We know that starting a new business can be a daunting task, and we are dedicated to helping you through it step-by-step. We can accommodate whatever level of involvement you are comfortable with, whether you want to do it yourself with our assistance or leave it all up to us so you don’t have to worry about it at all.
We charge a minimum service fee of $300 to prepare documents that you will have to file with all of the different state and federal agencies yourself or a flat rate of $1000 for the full-service package. With the full-service package, we will ensure all of the documents needed to form your business are filed accurately with the state and federal government agencies and prepare a professional binder for you with all your corporate documents in one place within 7-10 business days.
If you feel confident enough to go through the process yourself, click here for the next steps.
If you would rather let Baldwin Legal Group handle the drudgery of paperwork and filing for you while you work on all the fun stuff, please click here to fill out our short questionnaire. It’s that easy! In less than 5 minutes, you will have started the entire process to get your business licensed in the state of Washington.
Registered Agent Services
Certain business structures require a registered agent. A registered agent is a responsible third-party who is registered in the same state in which a business entity was established, handles all the annual filing of your corporate documents, and accepts tax and legal documents on behalf of your business, making sure you don't miss important information regarding tax payments, lawsuits, or judgments involving your business.
While it is usually legally possible to serve as your own registered agent, it is advisable to designate a third-party to perform this important role. Washington State does not allow you to open a business with just a P.O Box so if you do not have a physical location in the state in which your business is registered, you should select a registered agent to accept documents on your behalf.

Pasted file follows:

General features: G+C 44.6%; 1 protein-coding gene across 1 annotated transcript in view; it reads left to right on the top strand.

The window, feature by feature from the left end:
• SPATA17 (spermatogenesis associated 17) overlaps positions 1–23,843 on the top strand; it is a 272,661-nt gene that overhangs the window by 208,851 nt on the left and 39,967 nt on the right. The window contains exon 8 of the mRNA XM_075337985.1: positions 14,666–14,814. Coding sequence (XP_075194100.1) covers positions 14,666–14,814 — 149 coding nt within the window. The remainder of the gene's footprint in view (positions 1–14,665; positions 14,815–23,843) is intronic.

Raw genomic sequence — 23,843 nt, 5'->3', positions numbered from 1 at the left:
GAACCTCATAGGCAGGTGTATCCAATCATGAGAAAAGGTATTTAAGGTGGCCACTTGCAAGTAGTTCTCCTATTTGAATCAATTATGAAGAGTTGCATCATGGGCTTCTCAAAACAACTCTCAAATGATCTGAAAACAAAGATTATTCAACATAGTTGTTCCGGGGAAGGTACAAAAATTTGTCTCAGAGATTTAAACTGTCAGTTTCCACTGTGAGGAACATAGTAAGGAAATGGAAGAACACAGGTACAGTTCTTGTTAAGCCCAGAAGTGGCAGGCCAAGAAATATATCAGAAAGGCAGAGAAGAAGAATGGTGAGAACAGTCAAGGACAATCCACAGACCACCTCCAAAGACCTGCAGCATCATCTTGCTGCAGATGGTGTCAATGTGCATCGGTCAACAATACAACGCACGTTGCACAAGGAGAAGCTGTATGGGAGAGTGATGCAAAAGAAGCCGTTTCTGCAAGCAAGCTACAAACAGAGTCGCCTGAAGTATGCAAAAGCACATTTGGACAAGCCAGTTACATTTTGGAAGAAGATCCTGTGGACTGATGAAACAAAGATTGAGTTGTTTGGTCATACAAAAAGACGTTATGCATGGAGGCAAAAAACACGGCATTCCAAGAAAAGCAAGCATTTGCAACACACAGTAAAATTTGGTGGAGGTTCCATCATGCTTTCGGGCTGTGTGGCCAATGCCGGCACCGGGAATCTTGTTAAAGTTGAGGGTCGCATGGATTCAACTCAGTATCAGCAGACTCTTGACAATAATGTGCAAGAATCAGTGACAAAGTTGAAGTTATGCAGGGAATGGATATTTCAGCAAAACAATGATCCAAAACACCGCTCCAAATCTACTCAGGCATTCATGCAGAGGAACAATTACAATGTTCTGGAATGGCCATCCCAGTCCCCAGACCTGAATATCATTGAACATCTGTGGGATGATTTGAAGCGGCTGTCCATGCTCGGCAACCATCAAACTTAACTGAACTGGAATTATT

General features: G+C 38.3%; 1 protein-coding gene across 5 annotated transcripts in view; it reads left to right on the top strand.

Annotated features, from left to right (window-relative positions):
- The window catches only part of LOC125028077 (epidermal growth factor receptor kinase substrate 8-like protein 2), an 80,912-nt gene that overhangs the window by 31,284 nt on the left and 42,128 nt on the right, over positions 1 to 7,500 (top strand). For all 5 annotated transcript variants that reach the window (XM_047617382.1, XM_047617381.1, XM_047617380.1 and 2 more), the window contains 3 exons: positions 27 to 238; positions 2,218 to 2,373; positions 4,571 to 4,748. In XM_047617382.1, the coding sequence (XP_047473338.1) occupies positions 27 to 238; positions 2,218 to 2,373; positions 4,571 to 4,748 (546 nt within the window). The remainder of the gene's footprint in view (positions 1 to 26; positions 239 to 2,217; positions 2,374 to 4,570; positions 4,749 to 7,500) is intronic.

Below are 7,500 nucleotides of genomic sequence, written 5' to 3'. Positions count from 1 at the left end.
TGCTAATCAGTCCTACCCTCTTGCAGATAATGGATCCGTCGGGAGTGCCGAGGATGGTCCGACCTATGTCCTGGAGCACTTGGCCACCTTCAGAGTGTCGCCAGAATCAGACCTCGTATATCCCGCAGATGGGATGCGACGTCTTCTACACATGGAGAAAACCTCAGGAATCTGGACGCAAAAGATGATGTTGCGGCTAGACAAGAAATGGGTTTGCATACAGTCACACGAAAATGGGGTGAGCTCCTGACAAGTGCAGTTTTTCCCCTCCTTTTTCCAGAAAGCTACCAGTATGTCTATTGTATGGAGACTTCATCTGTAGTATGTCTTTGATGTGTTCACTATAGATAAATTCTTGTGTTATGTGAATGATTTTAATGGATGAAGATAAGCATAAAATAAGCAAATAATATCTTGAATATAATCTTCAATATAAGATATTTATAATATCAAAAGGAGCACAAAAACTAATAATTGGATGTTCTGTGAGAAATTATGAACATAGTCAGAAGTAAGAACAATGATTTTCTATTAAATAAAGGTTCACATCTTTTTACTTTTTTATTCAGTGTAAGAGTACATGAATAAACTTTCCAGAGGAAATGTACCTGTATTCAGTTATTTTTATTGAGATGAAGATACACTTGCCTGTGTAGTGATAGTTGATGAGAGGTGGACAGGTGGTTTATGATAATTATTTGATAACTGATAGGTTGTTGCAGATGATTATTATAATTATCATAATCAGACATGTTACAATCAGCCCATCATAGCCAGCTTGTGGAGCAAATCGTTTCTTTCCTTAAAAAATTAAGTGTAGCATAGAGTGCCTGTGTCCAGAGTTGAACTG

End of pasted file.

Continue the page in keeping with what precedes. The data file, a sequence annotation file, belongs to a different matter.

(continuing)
By hiring Baldwin Legal Group to be your registered agent, you can have the peace of mind that someone will always be available to claim any important information on your behalf, and you don’t have to worry that a process server might show up at your business—or worse, might miss you because your office isn’t open. For the low monthly rate of $50 per month, you can trust us to take care of keeping your corporate filings current—and other headaches—so you can focus on the actual purpose of your business.
What type of business should you choose?
There are many different types of businesses. Here is a comprehensive list of business types and the benefits of each:
Single Owner or Partner-Owned Businesses
A Sole Proprietorship is one individual or married couple in business alone. Sole proprietorships are the most common form of business structure. This type of business is simple to form and operate, and may enjoy greater flexibility of management, fewer legal controls, and fewer taxes. However, the business owner is personally liable for all debts incurred by the business.
A General Partnership is composed of 2 or more persons (usually not a married couple) who agree to contribute money, labor, or skill to a business. Each partner shares the profits, losses, and management of the business, and each partner is personally and equally liable for debts of the partnership. Formal terms of the partnership are usually contained in a written partnership agreement.
A Limited Partnership is composed of one or more general partners and one or more limited partners. The general partners manage the business and share fully in its profits and losses. Limited partners share in the profits of the business, but their losses are limited to the extent of their investment. Limited partners are usually not involved in the day-to-day operations of the business. Filing with the Washington Secretary of State is required.
Benefits of Single Owner or Partner-Owned Businesses